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If Beale Street Could Talk2018, Drama Narrative,  Written by Barry Jenkins from the novel by James Baldwin, directed by Barry Jenkins. 119 minutes.

If Beale Street Could Talk, from Barry Jenkins, the writer/director of 2016’s Best Picture winner Moonlight, is a movie on fire. Sometimes it’s a low simmer of passion (the lovers on dates), others it’s an explosion of emotion burning down the room (a stand out early scene with both their families together). But one always feels the heat. The story is love, trials, and tribulations of young couple Tish Rivers (Kiki Layne) and Alonzo “Fonnie” Hunt (Stephan James). She finds out she’s pregnant just after he’s put in jail for a crime he didn’t commit. We trace their relationship all their lives to this point, and follow as Tish and her family try to get Fonnie released from prison. On this plot hangs a true burning love of Tish and Fonnie, but also a discussion on how skewed the system is against those of color – in the obvious ways of the courts and cops, but also in housing, employment, and just how society treats those it keeps pushing down. Although this is set in the 70s, the message continues into today. If you don’t think there is a problem, you aren’t paying attention.


A film like this is an actor’s dream. Fantastic dialog brims with emotions, as does every pause and look. Great performances are made not just in what is said, but what isn’t between the lines. As Jenkins did in Moonlight, he built a fantastic cast and wrestles amazing performances from them all. Newcomer KiKi Layne and Stephan James (making a career in civil rights films after Selma and Race) have a natural chemistry. James has such sad eyebrows. Weird thing to note, I know, but I couldn’t stop thinking it.  Regina King gives an understated and powerful show as Tish’s mother. She’s receiving accolades for it, and one can easily see why. I could go on about everyone else, but I won’t for sheer brevity.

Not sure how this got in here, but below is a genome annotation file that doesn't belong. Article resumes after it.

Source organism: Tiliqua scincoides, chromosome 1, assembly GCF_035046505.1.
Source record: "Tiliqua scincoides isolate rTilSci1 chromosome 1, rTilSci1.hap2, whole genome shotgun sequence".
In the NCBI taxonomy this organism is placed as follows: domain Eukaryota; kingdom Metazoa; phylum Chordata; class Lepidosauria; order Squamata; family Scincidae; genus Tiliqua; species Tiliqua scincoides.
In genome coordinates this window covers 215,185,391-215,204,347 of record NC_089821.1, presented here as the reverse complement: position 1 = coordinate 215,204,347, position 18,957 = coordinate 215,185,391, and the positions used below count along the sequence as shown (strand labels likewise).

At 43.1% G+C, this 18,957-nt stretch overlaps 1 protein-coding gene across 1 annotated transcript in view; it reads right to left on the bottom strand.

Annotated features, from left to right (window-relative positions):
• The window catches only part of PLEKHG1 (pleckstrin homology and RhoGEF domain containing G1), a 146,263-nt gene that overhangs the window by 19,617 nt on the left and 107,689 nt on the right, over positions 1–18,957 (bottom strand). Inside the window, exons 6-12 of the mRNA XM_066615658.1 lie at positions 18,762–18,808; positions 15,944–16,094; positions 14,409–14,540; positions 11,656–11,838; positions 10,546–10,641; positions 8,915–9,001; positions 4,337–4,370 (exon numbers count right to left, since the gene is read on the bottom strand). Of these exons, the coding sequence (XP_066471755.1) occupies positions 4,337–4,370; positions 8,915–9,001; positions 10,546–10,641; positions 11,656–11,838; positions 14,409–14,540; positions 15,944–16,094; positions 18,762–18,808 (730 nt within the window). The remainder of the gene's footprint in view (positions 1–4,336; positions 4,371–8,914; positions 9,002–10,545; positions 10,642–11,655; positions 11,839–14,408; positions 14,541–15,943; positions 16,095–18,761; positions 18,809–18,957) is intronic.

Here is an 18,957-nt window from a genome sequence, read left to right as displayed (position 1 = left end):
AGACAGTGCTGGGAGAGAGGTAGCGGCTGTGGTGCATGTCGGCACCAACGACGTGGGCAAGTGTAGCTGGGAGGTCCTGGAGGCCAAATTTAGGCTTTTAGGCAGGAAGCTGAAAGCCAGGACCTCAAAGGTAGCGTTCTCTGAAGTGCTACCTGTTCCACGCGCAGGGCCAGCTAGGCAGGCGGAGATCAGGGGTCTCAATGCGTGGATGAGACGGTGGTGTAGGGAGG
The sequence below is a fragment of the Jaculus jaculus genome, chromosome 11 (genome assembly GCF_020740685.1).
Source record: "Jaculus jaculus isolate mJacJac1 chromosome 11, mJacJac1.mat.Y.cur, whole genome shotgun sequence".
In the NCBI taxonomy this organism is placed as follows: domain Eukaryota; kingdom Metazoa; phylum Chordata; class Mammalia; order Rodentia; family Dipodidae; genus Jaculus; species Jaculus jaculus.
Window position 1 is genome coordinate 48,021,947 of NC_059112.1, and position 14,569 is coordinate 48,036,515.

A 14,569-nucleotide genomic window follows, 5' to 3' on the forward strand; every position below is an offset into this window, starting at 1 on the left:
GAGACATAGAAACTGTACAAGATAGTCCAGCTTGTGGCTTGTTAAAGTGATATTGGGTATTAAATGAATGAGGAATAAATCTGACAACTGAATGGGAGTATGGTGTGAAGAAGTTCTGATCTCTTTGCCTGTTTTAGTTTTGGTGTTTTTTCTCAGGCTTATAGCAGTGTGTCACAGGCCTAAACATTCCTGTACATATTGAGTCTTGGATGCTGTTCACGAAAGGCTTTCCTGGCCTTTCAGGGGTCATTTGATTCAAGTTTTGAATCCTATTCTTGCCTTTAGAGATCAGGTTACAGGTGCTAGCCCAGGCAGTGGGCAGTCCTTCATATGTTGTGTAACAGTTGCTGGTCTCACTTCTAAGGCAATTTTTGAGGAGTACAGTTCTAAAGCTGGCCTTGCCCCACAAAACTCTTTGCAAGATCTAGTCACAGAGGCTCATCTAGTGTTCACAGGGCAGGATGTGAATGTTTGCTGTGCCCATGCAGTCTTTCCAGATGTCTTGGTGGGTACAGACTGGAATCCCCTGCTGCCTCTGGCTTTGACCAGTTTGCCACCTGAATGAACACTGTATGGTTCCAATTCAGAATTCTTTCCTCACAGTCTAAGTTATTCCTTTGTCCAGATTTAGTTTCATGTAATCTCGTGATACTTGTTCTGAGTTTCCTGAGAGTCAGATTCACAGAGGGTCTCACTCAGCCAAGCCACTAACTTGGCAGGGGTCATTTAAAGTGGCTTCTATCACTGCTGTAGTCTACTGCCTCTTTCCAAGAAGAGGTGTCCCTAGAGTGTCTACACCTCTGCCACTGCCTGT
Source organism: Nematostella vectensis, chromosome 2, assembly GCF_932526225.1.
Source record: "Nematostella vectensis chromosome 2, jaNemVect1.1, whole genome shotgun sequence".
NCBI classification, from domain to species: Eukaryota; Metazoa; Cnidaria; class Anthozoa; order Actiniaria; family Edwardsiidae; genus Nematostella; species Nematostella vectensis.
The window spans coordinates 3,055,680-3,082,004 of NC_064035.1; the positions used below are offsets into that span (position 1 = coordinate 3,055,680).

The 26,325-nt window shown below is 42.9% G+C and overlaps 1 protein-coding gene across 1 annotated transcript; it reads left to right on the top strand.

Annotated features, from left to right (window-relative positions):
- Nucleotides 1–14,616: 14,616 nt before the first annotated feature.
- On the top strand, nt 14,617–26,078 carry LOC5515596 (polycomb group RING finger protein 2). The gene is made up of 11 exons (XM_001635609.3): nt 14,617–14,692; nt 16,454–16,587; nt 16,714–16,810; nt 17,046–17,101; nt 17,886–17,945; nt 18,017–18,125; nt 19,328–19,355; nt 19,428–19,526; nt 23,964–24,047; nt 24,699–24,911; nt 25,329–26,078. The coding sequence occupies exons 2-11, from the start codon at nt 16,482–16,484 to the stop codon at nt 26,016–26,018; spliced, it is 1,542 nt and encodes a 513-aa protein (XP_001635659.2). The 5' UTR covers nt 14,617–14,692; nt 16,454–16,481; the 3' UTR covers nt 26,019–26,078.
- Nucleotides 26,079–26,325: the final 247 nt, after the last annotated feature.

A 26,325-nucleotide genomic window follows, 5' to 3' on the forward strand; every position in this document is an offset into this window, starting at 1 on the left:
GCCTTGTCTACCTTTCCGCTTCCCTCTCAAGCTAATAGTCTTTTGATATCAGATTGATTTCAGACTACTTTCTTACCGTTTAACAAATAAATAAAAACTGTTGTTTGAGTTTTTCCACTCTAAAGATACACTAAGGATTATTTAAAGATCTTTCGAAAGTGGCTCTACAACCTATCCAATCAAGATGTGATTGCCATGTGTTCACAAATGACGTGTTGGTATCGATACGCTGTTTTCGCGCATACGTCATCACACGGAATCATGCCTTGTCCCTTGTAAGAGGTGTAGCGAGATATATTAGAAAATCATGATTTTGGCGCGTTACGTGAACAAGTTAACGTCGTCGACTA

“Every frame a picture” is a phrase that gets thrown around a great deal. If Beale Street Could Talk is a film that matches that sentiment. Jenkins and cinematographer James Laxton create a lush landscape in the urban jungle of the strets of New York City. I was continually awed by the beauty in every shot. Popping colors stand out in a dynamic frame. It’s hard to choose between this and Roma as the most well shot film of the year. Coureon and Jenkins are both directors in full control of the shot.


The only real issues I may have with the film lie in the third act. As the film doesn’t hit the usual beats (it is jazzy after all — cue Angela on The Office,“I don’t like jazz. Just play the right notes!”), and doesn’t build to a climax nor expected resolutions. I don’t desire to have standard beats, but it just peters out compared to the lead up. I won’t spoil what exactly happens – I literally wrote down those scenes then deleted “Bob, don’t ruin it!” This isn’t the type of movie to go to the big climax.  Strange though, as there is a moment where Regina King goes to Puerto Rico that straight up took me out of the movie – everything before was in NYC so it was a jolt and is an expected step in that sort of plot, although it does not turn out the standard way. In the end, the results are fitting for the film and message and don’t really make a negative mark on the film after it wraps up and one lets the whole sit on them.

If Beale Street Could Talk is easily one of the best films of the year. A simmering love story built around a heartbreaking separation, filmed with beauty, and performed with perfection, it all comes together in a striking, important film.

I give it an: A


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